Homily Notes: Pick up your cross and follow me!

Take up your cross and follow me”

There are many ways to understand this command. Many take it as God’s way of saying we need to put up with all the sufferings that our bodies give us.

That’s true, but there’s more to it that. I want to use the example of the soldier to explain how.

[An aside] Ear wig: melodies that stick in our brains. When things trigger them, it’s hard to get rid of them. Happens to me in church all the time. The most notable example is in a few weeks; we’ll get to the Sunday of the St. Photinia (St. Claire) aka the Sunday of the Woman at the Well and the Sunday of the Samaritan Woman.

If you can hear “Samaritan Woman” without hearing it set to the GuessWho song “American Woman”, then you have more self-discipline than me.

It’s the same with a part of today’s reading, but in this case the parallel is more useful.

In the army we would sing as we walked. It made the time go by more quickly, developed comradery, and taught us some valuable life lessons. One of the most popular went like this:

82nd patch on my shoulder,
pick up your chutes and follow me,
Airborne infantry,

10th Mountain patch on my shoulder,
pick up your rucks and follow me,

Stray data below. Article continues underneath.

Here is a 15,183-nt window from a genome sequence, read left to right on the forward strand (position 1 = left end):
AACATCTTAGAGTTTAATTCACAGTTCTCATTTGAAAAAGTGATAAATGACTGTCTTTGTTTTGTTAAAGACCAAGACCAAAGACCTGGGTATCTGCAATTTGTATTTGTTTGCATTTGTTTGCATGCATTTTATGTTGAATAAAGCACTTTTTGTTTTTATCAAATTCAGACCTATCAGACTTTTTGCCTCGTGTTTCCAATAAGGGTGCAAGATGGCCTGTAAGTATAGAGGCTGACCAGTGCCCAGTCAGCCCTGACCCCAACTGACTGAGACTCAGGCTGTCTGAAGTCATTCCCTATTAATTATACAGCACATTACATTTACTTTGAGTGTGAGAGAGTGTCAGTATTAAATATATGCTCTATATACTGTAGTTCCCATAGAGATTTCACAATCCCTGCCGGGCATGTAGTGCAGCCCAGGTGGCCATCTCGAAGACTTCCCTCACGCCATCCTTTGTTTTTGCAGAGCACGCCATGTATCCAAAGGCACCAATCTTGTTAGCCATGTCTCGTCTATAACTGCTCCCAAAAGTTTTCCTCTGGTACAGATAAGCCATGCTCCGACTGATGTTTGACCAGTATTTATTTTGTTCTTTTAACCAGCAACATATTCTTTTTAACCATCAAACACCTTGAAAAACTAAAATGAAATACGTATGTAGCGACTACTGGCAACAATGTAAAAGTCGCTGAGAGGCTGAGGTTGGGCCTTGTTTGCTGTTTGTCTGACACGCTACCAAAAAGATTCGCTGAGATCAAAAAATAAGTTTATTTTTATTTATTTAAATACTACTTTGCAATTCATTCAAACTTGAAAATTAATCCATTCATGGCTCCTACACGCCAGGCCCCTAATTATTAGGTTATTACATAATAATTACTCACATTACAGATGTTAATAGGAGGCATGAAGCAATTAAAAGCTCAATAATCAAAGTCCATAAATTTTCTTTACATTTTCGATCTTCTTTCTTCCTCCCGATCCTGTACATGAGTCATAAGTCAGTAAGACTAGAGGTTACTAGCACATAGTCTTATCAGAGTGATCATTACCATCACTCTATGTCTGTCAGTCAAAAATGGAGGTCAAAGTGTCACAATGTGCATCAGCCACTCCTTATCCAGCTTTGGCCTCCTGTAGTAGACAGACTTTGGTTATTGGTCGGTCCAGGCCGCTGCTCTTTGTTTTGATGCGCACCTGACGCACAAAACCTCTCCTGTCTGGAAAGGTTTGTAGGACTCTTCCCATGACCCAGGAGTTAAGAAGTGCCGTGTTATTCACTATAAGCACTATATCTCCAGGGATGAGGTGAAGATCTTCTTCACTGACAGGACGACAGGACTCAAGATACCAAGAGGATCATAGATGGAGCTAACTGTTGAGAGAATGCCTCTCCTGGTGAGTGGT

Mountain Infantry.

That is what comes into mind every time I hear; “take up your cross and follow me”. The new verse might go something like this;

St. Mary’s patch on my shoulder
pick up your cross and follow me,
Christian infantry.

Why is this useful?

Think about it: what are these things that the soldiers are picking up? Why do they pick them up?

  • They use these things to battle the nation’s enemies.
  • They use these things to protect their families and keep their nation.
  • Most of all, these things are used in selfless service and duty for something other than themselves.

Why do we pick up the cross? For the same reason.

  • Selfless service and duty for something other than ourselves.

Is there suffering involved?

  • Yes. Soldiers suffer. But it’s not about the suffering, it’s about the love (call it duty, that’s fine)
  • Yes. Christ suffered. But it’s not about the suffering; its about love.
  • Is there suffering involved for us? Yes. But we don’t count it as suffering. It is just the cost of doing what is right.

May God strengthen us as we pick up our cross and sacrifice ourselves for God and neighbor.

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